I once saw a clever college advertisement that read something like this: “Your teachers this year will be: Homer, Plato, Aristotle, Virgil, Augustine, Thomas Aquinas, Dante, Shakespeare, John Milton, Blaise Pascal, Rene Descartes, Immanuel Kant, David Hume, John Stuart Mill, Fyodor Dostoyevsky, T. S. Eliot.” If, as I did, students receive a degree in the humanities without reading these authors, they have been defrauded.
Today it is common to describe a liberal-arts education as training in purely formal skills such as “critical thinking and reasoning,” but the real masters of that tradition are the Great Books. Logic, along with rhetoric and grammar, are necessary and important tools in a liberal-arts education (and would that more liberal-arts colleges today taught even these), but by themselves they tell us nothing about reality itself. The Great Books are characterized by powerful imaginative and intellectual forms that guide, test, deepen, and enrich our knowledge of reality.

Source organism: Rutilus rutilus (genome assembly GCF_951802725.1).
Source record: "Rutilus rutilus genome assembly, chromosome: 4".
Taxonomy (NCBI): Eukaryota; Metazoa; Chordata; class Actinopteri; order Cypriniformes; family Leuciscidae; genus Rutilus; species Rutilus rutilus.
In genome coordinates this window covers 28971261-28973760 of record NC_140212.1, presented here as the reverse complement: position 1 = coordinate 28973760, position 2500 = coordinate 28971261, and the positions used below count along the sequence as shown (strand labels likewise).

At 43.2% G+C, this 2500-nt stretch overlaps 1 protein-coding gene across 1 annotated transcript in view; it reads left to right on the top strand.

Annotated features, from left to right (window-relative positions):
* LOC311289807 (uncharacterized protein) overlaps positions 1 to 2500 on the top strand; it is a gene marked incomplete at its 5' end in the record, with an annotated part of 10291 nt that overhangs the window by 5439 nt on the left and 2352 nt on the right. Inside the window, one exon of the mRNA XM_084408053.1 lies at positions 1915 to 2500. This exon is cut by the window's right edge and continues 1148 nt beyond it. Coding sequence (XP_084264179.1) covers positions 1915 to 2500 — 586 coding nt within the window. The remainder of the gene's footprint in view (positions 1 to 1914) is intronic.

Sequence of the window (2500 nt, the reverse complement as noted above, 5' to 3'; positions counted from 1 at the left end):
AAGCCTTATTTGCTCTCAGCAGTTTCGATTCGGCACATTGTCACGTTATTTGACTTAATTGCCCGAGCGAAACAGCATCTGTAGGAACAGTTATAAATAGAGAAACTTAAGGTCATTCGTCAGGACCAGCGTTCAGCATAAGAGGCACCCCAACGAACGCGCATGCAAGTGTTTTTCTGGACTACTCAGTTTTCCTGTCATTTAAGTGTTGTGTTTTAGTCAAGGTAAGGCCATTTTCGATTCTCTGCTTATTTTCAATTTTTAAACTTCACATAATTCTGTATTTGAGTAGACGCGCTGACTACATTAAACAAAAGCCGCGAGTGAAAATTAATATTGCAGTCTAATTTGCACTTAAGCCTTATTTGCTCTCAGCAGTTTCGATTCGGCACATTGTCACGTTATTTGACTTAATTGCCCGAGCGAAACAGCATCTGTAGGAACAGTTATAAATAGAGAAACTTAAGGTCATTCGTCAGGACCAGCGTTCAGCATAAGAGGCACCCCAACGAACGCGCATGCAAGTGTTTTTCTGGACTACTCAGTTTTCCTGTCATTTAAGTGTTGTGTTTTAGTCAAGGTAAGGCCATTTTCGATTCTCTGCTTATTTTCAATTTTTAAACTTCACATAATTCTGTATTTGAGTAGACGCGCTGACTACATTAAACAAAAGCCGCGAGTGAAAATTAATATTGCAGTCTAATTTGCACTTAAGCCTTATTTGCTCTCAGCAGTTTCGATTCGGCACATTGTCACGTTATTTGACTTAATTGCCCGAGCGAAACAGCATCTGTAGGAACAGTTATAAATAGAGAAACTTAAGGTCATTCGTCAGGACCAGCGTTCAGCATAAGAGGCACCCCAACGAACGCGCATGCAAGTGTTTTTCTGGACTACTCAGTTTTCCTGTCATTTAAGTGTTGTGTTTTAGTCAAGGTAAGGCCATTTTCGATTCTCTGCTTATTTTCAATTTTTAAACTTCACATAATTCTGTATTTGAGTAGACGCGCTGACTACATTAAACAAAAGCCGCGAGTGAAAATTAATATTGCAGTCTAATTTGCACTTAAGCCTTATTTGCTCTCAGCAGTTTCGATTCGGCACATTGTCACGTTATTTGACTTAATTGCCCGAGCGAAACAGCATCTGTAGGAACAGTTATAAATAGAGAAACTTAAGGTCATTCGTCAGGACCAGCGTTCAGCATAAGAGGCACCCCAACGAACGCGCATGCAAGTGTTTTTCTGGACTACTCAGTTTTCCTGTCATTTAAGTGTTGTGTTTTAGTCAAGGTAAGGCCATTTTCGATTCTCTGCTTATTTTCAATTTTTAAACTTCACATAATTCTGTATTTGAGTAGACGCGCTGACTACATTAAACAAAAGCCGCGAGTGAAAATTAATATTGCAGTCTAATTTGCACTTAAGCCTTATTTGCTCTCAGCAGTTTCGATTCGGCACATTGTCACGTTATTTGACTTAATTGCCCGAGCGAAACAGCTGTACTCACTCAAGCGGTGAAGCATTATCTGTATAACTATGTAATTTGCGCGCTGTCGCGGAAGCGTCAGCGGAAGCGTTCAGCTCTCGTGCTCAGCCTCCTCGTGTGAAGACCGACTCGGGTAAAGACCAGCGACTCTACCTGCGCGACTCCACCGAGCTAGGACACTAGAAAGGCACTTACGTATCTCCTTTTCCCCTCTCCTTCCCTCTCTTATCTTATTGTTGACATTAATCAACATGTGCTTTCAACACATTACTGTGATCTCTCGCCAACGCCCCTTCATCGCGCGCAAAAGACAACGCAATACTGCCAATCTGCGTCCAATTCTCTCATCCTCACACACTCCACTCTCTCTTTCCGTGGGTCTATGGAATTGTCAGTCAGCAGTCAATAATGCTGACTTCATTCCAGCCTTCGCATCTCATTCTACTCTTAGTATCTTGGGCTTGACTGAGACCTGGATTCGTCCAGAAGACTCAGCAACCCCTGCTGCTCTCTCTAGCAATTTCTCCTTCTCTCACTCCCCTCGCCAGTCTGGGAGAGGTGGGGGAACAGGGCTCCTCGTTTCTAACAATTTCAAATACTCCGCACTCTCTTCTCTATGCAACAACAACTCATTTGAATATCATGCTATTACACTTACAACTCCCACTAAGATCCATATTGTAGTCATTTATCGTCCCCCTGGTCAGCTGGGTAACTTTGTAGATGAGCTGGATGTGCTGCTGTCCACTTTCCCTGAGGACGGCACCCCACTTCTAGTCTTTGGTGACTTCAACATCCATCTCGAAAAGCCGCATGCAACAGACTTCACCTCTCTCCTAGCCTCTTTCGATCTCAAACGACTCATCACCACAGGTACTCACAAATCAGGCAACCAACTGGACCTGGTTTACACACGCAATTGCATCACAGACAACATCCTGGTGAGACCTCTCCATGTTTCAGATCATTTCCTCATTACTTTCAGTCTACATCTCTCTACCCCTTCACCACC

A true liberal-arts education, therefore, is not freestanding or contentless. It is constituted by what Alasdair MacIntyre calls a “tradition of inquiry,” which is recorded, expressed, articulated, challenged, revised, and continued through the Great Books.
- Nathan Schlueter Liberal education vs liberalist education